In every piece concerning Tesla on slashdot, there are a few people making negative comments about Elon Musk. However, not once have I seen the complaints backed up with facts, examples, or otherwise, just negativity without any indication as to why.
Could someone please explaint to me why there is this hate on Elon Musk, and what it is about?
... psychoactive drugs
I have heard a similar story before, but haven't been able to find any useful reference, and have presumed it to be an urban legend. (snopes doesn't have this particular one, as far as i can tell)
As a parent, and occasional teacher of other children, though, more evidence on a subject such as this would be useful, if you have any.
It's a nonsensical argument, pay it no mind. The fact is that everyone in China pirates all their software, so forcing everyone to upgrade will only result in a spike in piracy numbers, which will make the guys (allegedly) trying to reduce piracy in China look bad. Looking bad (aka "losing face") is a big deal in most Asian cultures. That's really all that's driving this announcement.
In reality, EOLing XP will make no practical difference in China any time soon. The Chinese love XP. I've sent refurbished laptops with clean installs of Win7 to friends in China, and the first call I get after they get it is "how do I install XP?" Anyone who thinks those people are going to give two shits whether MS continues to support XP or not is nuts.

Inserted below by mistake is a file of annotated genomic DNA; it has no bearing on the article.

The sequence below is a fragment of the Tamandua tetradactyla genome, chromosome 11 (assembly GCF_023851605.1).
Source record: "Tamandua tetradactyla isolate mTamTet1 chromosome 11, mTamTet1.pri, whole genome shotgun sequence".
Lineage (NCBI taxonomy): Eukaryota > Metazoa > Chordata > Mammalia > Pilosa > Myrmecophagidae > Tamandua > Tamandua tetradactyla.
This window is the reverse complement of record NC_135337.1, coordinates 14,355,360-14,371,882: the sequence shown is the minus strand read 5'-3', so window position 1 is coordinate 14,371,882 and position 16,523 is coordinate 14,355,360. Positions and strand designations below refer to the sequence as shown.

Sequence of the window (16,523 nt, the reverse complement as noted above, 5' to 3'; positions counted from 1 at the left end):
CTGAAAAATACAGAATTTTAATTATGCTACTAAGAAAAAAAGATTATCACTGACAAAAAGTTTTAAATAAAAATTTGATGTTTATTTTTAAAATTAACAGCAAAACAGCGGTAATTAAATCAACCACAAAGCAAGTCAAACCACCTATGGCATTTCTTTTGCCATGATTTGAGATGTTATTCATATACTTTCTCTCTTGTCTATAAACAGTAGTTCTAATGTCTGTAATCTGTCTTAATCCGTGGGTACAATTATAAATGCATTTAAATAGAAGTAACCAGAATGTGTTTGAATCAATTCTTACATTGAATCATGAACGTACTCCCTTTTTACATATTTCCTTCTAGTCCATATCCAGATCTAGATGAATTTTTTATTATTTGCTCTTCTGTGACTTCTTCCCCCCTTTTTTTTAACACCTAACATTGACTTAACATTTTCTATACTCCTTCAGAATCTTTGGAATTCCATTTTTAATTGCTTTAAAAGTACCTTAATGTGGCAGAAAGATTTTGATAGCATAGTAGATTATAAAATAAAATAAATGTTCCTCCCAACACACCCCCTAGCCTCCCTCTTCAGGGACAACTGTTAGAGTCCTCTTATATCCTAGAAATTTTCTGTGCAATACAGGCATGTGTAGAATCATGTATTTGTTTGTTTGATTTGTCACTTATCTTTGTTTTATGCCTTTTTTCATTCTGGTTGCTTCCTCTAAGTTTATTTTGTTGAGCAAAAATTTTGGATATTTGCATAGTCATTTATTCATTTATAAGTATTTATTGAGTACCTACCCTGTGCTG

It is just a matter of finding correct monetization strategy.
Just look at the pie charts - Pandora already has the system in place for music discovery, which is the coordination problem that the corporate model provided one solution for. Once bands don't need corporate music middlemen, they can get half of the revenue, or more.
I've heard a bunch of great stuff on Pandora that I'd never heard _of_ before. Apparently there were a bunch of rock bands in the early 70's that achieved very little commercial success but recorded lots of fantastic music. I assume they each got a little piece of each of the thousand times Pandora played me the same blasted ad for an Intel ultrabook (which are overpriced).
Getting new bands into the new system is the challenge. Their odds are low with the A&R man, so going into something like Pandora makes a bunch of sense. Pandora even has the filtering technology in place to detect the turkeys.
Of course a random op-ed on RWW carries more credence than an entire industry, right?
That leaves out the dominant form of advertising: payola. Major labels spend a lot of the band's money to get songs on the radio, whether it's laundered through "independent promoters" or just cutting checks to Clear Channel. Then there's TV/Movies: the major labels are all affiliated with TV/movie studios, so the songs played on every teen-centric show are pretty strategically chosen.
FTFY. Label contracts pass the cost of basically everything on to the artist, so other than providing an advance and access to some slimy contacts, the label isn't really doing much for the artist (and in the end, the label owns the copyright on what the artist paid for... it's like a reverse work for hire).